While the Battalion respects soccer tradition with its chants and banners, it’s not a cookie-cutter organization, said Barnes, a benefit organizer who lives in Fairfield.
“I’m very wary of mimicking other groups,” Barnes said. “I think we need to represent Sacramento. We need to be unique. We can borrow from groups across the world, but I just want us to be Sacramento first.”
Supporter groups evolves
While long established in places such as Europe, South America and Mexico, supporters’ groups began to pop up in the United States in 1996 when Major League Soccer kicked off its inaugural season.
In its early years, MLS marketed itself toward families and tried to “Americanize” the sport by employing cheerleaders and playing music during live play. The only place where a European or South American soccer atmosphere existed was in the nation’s capital, home to the D.C. United supporters’ group La Barra Brava.
In 2009, MLS expanded to Seattle, and then to Portland and Vancouver two years later. These teams, along with their fan bases, had each existed in some form for 30-plus years. Thus began the “MLS 2.0” wave of supporter groups, with tattoo-clad fans creating elaborate chants, displaying section-long banners known as “tifo,” and standing and singing for the entire game.
Because of groups like Portland’s Timbers Army, along with the example provided by American Outlaws, supporter-club culture trickled down to the rest of MLS as well as the lower levels of soccer in the United States and Canada.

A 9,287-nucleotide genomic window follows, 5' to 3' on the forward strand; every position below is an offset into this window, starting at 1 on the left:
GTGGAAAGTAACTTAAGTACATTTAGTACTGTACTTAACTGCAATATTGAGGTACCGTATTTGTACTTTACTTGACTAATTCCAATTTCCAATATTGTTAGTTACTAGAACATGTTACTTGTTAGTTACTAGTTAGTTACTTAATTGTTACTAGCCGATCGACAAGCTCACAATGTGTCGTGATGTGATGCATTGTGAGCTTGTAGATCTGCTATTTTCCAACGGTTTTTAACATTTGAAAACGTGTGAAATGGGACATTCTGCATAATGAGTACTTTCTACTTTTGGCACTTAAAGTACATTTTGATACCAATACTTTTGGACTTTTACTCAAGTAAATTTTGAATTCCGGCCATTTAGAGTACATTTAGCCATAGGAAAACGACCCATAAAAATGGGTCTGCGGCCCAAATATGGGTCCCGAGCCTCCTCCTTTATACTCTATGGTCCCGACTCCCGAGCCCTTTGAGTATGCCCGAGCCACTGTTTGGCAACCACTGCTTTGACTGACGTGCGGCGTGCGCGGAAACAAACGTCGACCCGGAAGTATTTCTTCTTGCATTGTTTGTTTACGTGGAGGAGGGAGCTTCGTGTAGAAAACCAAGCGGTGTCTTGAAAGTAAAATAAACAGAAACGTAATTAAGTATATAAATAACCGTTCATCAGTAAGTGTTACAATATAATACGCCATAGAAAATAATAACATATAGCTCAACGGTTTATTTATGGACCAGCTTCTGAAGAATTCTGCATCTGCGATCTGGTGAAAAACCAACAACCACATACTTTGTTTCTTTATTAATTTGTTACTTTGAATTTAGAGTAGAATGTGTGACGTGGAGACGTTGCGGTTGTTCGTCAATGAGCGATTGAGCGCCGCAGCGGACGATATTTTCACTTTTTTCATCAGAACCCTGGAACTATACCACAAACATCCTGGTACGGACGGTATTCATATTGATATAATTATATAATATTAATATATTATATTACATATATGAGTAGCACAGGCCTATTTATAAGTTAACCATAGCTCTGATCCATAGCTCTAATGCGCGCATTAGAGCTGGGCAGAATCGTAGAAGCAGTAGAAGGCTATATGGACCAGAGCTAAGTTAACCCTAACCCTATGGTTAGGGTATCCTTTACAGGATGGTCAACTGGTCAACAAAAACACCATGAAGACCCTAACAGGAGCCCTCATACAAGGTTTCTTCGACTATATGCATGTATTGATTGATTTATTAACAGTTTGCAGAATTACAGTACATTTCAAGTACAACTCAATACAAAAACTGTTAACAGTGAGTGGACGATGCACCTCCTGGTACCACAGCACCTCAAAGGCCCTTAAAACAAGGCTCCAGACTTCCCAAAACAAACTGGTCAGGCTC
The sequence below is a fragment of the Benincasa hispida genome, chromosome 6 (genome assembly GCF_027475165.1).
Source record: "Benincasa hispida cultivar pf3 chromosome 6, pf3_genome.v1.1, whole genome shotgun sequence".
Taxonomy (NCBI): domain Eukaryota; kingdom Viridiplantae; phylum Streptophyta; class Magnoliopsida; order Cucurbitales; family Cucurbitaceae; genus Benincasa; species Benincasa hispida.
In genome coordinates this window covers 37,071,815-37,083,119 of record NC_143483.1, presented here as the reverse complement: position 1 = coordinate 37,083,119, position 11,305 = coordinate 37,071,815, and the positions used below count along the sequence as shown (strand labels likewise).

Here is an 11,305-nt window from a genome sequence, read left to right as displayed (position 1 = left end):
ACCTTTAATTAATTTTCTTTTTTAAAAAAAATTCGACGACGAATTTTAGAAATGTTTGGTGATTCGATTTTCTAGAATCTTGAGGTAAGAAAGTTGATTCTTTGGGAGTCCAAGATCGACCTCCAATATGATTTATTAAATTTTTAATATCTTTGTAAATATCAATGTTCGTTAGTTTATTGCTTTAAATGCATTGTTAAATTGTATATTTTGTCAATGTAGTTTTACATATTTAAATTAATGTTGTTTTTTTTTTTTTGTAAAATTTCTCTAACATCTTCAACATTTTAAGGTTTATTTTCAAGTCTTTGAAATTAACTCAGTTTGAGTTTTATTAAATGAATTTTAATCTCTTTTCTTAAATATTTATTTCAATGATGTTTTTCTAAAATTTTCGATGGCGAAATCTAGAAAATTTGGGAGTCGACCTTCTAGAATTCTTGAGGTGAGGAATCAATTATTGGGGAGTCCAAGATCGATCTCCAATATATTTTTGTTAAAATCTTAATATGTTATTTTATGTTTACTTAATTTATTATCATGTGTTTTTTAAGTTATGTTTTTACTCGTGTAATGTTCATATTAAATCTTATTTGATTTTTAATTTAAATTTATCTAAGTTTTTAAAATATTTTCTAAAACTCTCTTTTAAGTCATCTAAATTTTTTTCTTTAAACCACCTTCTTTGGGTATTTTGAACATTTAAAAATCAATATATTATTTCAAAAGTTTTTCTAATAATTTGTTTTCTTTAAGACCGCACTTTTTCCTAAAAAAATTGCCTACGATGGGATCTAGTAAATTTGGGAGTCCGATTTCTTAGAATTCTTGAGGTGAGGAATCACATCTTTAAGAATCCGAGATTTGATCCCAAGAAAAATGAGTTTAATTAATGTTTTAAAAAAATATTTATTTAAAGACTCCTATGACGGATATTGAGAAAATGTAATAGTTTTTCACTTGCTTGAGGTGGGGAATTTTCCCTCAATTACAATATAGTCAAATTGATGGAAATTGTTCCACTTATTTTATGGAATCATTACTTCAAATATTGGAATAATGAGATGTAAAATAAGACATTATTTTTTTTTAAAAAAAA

“Even the Timbers Army only had seven people for their first game,” Cooper said. “People see the Timbers Army on TV and they think that they can just show up and that will happen, but it’s a lot more work than that. You don’t become the Timbers Army by being meek.”
Established fan support has been one of reasons that MLS Commissioner Don Garber has awarded expansion franchises, most recently citing the roughly 8,000 fans who follow USL PRO club Orlando City SC to justify its 2015 expansion. Republic organizers hope they can secure similar numbers when they open their 8,000-seat Bonney Field stadium at Cal Expo – the team is expected to make its debut at the venue June 7 against Arizona United SC. (Until then, home games will be played at Hughes).
Republic owner Warren Smith has said obtaining an MLS franchise is the ultimate goal. With more than 5,000 season ticket holders, his team seems to be off to a promising start. The Tower Bridge Battalion also plans to help out with the cause.
“We’re not under any delusions that we’re the most important factor, but we know if we can fill the stadium and provide good support that MLS is watching,” Cooper said. “We can make it an easy decision for them. If we rock it this year in USL PRO and next year, then we can start thinking about the next level.”
Back at the inaugural game in Carson, Smith makes an appearance in the Battalion’s section. When members notice him, they begin to sing him an early “Happy Birthday.” Smith protests, telling the supporters to focus on the game.
When the final whistle blows on the 1-1 draw, the Battalion members hold their scarves above their heads as the players jog over to applaud their supporters.
“Sacramento fans are passionate,” Cooper says as the group is escorted out by security. “They just need to know how” to support the city’s new soccer team.
The Battalion is disappointed the team didn’t win, but as they head to a local bar, they receive some great late-breaking news: Smith is buying.